Swimming upward we encountered a strong current. Breaking the surface we looked for the craft.  Rough seas had pushed us a mile away from the anchored dive boat.  It was so far away we could only see the boat when we bobbed on the crest of a wave and looked down at her in the trough of another wave.

With waves splashing hard into our faces, we had to continue to breath through our regulators as we started a long difficult swim against the current. It was a tough slog, made more difficult by the sharks that swam 2 or 3 feet directly below us. My companions disappeared under the waves several times to push at the pesky sharks with the butt ends of their guns.

It took 40-minutes to almost reach the stern of the boat. A few feet from safety I ran out of air.  I was dragged to the ladder by my buddy. Climbing into the boat I called down into the cabin for our fourth diver. No answer. She wasn’t there.

We all stood and searched the horizon for a dive safety sausage (a 10ft tall signaling device). North. South. East and West. Nothing. We were going to issue a May Day when suddenly we could hear her yelling far off the stern.

Our missing diver was coming home. She swam through the same sharks that had escorted us to the boat. She climbed exhausted aboard.  Smaller and lighter than we oversized men, the current blew her farther away from the boat as she surface.

It was a long, bumpy butt-busting ride back to Sanibel Island.  Three hours in 6 ft swells.  Time enough to plan my next dental visit.


Shortly after completing this blog I decided that it was time that I slowed down a bit, and avoided life-threatening adventures.  So, in April, when I got permission from the Hakalau Forest National Wildlife Refuge to take part in one of only two yearly public visiting days, my wife and I flew off to tour the rain forest preserve on the slopes of Mona Kea (where the Canadian observatory is located) on the Big Island, Hawaii.  It was 4-wheel drive only invitation limited to about 80 people. We meet up with bird experts and photographers from across the State. We were assigned to a Hawaiian University bird expert and set out down the mountain to find and photograph endangered birds.

Our companions saw four of the seven endangered forest birds--the `akia pola`au, the Hawaii `akepa, the Hawaii creeper, and the `io-.  I didn’t see any. Too small. Too high in the canopy. 

Of course I didn’t spend much time looking, because we left the park early. I had climbed a small incline to look for an ‘akepa, I slipped and fell hard on my ankle. It was broken.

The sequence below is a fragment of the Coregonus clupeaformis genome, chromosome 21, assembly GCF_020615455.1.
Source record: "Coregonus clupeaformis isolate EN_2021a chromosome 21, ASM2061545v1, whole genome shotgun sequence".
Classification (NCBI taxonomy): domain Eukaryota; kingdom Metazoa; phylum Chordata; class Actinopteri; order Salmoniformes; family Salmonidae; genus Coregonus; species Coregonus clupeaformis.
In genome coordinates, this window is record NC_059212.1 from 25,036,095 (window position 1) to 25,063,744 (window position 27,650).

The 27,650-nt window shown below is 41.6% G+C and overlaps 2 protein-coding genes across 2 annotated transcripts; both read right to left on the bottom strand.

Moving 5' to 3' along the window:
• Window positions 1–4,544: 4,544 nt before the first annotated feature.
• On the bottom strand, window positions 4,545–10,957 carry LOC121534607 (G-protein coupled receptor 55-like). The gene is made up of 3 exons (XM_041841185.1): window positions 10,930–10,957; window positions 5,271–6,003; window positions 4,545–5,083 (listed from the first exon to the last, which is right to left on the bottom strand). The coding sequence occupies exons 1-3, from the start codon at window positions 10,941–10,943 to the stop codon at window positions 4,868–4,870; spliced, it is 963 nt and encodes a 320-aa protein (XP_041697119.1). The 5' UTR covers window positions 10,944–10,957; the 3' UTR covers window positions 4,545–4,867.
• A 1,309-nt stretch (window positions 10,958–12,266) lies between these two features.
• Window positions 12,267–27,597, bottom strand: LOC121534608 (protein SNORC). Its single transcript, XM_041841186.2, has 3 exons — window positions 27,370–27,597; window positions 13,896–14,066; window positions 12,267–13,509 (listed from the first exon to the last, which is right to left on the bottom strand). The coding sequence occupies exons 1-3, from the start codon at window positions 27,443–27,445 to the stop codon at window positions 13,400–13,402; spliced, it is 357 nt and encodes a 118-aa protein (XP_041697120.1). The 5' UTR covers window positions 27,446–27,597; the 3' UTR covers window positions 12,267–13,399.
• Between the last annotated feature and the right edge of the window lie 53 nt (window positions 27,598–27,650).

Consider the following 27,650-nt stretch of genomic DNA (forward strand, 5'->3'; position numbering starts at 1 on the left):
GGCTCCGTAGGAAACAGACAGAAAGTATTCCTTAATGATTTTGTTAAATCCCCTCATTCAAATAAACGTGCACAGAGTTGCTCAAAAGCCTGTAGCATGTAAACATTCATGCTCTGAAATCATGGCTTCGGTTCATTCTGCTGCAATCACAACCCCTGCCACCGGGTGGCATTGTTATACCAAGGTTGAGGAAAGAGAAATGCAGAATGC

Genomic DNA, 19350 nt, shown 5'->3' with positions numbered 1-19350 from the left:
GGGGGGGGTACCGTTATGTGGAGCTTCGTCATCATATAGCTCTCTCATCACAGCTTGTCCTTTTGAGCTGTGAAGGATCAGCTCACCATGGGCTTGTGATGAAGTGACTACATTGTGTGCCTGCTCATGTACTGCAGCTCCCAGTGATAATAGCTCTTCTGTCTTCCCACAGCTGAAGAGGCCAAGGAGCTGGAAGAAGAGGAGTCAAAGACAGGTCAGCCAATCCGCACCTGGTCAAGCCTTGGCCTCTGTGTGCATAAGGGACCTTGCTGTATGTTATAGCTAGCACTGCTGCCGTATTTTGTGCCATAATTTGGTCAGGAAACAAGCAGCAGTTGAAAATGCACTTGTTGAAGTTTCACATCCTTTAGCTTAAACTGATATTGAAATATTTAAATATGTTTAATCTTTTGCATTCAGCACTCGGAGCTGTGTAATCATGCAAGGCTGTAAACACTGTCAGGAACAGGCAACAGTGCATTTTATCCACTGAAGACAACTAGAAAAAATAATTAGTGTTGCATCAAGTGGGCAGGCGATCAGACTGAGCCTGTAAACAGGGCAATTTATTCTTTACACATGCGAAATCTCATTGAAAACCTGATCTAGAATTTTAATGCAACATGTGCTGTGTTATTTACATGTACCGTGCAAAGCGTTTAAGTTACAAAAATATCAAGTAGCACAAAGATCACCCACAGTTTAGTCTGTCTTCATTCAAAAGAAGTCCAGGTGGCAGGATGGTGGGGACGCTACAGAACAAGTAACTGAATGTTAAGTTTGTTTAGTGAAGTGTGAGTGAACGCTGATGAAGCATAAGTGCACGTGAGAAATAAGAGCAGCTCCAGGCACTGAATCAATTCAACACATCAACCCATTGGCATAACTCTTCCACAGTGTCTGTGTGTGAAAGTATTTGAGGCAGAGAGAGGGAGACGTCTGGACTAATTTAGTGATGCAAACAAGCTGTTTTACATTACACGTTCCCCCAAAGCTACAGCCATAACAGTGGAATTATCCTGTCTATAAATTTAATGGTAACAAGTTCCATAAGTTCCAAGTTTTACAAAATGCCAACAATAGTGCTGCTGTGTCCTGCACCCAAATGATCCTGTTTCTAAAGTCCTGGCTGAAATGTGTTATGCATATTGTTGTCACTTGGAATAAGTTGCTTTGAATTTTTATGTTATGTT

I suppose the other bird watchers got to see my tooth tat; my mouth was open wide when I yelled out in pain.  But they were probably too annoyed to look - I had scared off the birds with my yelp. I didn’t get any bird pictures. I didn’t get any sympathy.  I did get an air cast though and once it is off I am going back to shark diving. It is safer.

Tuesday, 6 May 2014

Social Media Postings About My Recent Trip to the Wilds of Hawaii

Yes I broke my @#&£§≤#! ankle birdwatching in the rainforest


Dear John and Alex:

Last Saturday got permission to get into the Hakalau Forest National Wildlife Refuge on The Big Island of Hawaii. The huge, usually off-limits Hakalau Rain Forest is located on the  windward side of the  Mauna Kea volcanic mountain between 2,500 and 6,500 feet above sea level.
This year the Forest is only open to the general pubic twice (up from once-a-year). Four-wheel drive required. It is down the mountain from  a dozen observatories including the Canada France Hawaii Telescope.
Anyway, got to the rainforest early and my wife and I joined a Hawaii University Ecology professor and went into the forest looking for tiny colourful songbirds. The 32,000 acre preserve was established in 1985 to protect endangered birds and native Hawaiian plants.
Our mission was to find and photograph 'akepa, the 'akiapola'au, the 'i'wi and the 'apapane - all unique and rare Hawaiian rain forest birds. 
We were with serious bird watchers, none of whom found it funny when I yelled out "Lophophanes" and pointed my binoculars at the chest of our male guide's rather large man boobs.  We all know that Lophophanes are a rare species of tit birds, so you'd think these birders would have cracked up at my joke. They didn't. (Sorry to Victoria's husband ***, but Hawaiian birders are boring, and without a sense of humour and yes they judge you by the size of your binoculars.)
Anyway, traveling down the mountain we came to a hill where our leader had spotted an endangered bird that was too small to see (or photograph) with a name I couldn't pronounce.  We climbed up the slope to peer up into the rain forrest canopy. I stepped on a loose lava rock, twisted around on my ankle first to the left and then to the right and fell down on the ground. I was yelling bad words. Loudly.